Sick of Samsung, LG, Motorola, and the rest of the Android device offerings from the usual suspects? Looking for something a little more exciting, a bit more open, with an entirely different Android experience that you're used to? You'll have that chance next week when the CyanogenMod version of OPPO's N1 (shown above) officially goes on sale.
Months ago, we reported that Cyanogen had not only announced that it was going corporate, but that it partnered up with OPPO Digital to distribute its custom, "enhanced" version of Android on specific hardware.
According to the manufacturer's official Twitter account, the special version of the OPPO N1 will go on sale starting on Christmas Eve. The phone will feature specialized CyanogenMod branding on its chassis and some impressive specifications, including a 1.7 GHz Qualcomm Snapdragon 600 quad-core processor, 2GB of RAM, a 3610 mAh battery pack, a 1080p screen, and a 360-rotating 13MP camera.
Cyanogen's Abhisek Devkota noted in the CyanogenMod-Dev Google Group that the OPPO N1 only recently received Google's official seal of approval.
"With the certification process complete, we can not only say that we built the Android OS that users (and we) want to use, but that through it all, the code, fixes, enhancementsl, and features you all have taken the time to do are solid," he wrote.
That's actually a fairly huge milestone for Cyanogen, as Google not only approved the first Android phone that comes pre-loaded with a modified ROM, but one that features Google's signature application suite--not even Amazon's seriously forked Kindle Fire OS can lay claim to that. It's also interesting to note that while users have been able to root their Android handsets on their own and install CyanogenMod for years, this is the first time that a company is selling a "finished" product directly to consumers.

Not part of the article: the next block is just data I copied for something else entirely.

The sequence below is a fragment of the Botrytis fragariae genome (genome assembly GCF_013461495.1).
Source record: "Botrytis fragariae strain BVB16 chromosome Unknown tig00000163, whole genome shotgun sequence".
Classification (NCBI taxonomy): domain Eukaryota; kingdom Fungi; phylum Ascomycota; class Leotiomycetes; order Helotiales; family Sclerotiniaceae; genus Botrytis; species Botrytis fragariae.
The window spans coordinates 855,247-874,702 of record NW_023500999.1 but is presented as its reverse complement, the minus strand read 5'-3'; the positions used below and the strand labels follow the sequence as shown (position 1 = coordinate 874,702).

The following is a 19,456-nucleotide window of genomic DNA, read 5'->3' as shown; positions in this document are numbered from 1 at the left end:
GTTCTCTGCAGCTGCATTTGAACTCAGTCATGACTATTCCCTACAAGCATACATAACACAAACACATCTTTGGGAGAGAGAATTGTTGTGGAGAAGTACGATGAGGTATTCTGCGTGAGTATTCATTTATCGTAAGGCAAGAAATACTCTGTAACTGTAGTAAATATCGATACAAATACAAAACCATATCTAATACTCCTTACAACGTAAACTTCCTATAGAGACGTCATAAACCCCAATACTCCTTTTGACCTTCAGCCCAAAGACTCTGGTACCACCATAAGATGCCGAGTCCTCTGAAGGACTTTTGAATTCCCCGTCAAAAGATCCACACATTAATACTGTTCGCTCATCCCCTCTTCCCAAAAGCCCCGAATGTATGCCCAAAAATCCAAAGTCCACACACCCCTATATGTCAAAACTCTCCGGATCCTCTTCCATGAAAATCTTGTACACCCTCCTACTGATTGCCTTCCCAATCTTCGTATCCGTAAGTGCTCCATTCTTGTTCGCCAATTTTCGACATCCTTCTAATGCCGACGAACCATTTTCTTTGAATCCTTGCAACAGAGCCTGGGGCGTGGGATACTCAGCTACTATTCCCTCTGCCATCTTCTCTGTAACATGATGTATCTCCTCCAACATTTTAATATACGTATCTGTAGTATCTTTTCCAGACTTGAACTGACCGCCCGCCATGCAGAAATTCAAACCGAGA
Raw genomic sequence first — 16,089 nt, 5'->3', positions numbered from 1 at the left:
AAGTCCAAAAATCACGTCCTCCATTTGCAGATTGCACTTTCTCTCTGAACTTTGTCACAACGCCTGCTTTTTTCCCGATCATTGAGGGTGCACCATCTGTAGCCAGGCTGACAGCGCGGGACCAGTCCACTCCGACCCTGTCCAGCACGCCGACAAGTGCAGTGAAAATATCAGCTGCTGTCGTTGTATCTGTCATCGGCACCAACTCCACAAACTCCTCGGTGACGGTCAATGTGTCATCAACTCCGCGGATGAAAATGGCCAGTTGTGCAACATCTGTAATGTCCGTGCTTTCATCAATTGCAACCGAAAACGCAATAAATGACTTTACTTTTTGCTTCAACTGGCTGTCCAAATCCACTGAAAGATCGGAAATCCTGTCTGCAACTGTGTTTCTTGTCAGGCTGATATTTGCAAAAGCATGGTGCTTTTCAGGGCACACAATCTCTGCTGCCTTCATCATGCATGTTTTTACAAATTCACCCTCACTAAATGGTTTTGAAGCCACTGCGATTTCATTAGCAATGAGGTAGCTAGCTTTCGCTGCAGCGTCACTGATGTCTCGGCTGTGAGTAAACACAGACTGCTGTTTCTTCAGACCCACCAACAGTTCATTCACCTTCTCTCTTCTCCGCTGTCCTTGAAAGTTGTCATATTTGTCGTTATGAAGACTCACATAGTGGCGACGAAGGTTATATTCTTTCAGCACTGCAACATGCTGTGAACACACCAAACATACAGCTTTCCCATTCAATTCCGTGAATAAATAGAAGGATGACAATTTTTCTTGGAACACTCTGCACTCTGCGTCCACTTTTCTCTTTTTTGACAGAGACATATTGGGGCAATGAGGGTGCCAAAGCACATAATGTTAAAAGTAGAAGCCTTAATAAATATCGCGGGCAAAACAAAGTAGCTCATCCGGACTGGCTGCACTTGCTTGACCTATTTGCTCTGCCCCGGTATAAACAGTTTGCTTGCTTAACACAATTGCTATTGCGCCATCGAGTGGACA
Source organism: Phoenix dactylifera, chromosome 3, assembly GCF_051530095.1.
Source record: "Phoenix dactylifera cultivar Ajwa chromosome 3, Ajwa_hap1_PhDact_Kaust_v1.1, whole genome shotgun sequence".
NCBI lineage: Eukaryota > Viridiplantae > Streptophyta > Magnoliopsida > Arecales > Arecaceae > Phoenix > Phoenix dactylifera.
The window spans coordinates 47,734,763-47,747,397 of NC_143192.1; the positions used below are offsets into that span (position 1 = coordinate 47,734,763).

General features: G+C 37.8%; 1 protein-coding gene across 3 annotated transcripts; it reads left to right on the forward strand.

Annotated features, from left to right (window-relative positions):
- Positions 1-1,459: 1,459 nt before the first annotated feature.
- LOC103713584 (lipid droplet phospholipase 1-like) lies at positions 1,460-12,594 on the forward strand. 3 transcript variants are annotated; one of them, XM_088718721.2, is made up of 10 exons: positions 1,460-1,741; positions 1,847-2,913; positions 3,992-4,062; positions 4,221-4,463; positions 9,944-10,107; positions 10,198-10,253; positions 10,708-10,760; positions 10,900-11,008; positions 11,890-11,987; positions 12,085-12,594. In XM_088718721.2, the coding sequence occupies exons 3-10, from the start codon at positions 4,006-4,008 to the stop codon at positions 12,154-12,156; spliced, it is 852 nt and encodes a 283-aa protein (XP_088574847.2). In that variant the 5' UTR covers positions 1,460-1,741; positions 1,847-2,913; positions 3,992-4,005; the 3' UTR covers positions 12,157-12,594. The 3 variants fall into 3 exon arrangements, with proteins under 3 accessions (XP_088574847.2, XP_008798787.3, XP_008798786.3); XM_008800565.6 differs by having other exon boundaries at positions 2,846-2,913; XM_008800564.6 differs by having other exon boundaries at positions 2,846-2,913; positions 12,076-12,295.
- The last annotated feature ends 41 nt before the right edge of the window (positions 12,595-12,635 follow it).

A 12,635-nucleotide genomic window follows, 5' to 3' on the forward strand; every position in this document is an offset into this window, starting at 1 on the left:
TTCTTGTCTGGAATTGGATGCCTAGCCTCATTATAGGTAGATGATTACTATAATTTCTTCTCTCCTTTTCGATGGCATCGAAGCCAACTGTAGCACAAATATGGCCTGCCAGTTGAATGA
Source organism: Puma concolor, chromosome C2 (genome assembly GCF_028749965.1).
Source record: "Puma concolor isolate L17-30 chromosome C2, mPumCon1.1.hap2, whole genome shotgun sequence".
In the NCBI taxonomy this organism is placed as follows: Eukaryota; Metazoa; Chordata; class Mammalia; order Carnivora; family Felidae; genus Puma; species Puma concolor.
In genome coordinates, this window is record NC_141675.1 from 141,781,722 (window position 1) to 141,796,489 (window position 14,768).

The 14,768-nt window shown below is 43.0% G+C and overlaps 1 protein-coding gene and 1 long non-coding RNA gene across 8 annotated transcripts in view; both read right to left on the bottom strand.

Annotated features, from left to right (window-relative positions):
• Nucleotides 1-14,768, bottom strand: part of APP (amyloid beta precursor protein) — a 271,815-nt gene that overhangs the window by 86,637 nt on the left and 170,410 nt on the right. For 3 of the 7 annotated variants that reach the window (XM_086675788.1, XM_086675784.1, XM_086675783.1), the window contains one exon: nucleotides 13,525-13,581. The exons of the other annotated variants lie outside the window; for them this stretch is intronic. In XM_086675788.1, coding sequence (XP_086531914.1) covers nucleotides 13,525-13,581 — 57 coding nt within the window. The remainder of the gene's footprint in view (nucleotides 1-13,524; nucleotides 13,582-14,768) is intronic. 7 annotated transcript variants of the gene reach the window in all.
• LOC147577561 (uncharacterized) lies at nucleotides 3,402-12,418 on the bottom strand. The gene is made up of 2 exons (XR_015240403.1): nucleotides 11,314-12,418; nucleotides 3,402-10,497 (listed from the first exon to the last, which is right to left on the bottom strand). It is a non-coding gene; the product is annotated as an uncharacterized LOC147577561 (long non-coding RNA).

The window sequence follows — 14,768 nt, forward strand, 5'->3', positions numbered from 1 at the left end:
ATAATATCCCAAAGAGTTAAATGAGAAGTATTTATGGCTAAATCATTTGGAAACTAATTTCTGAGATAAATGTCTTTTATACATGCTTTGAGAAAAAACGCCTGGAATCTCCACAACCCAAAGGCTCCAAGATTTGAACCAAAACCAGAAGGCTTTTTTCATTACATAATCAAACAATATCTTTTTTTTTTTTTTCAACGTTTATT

The announcement of the OPPO N1 also comes hot on the heels of yesterday's news that Cyanogen raised an additional $23 million in funding. The company currently has 22 employees, but plans to hire at least 60 over the next year as it plans to go mainstream. "Because consumers are clamoring for increased personalization and customization options, the Android open-source community has been happily taking up the task of fulfilling that demand," Andreessen Horowitz, an investor, told the LA Times. "We believe that [CyanogenMod] has the opportunity to become one of the world's largest mobile operating systems."
The OPPO N1 will come in 16GB and 32GB flavors for $599 and $649, respectively, though it will be sold on a limited run.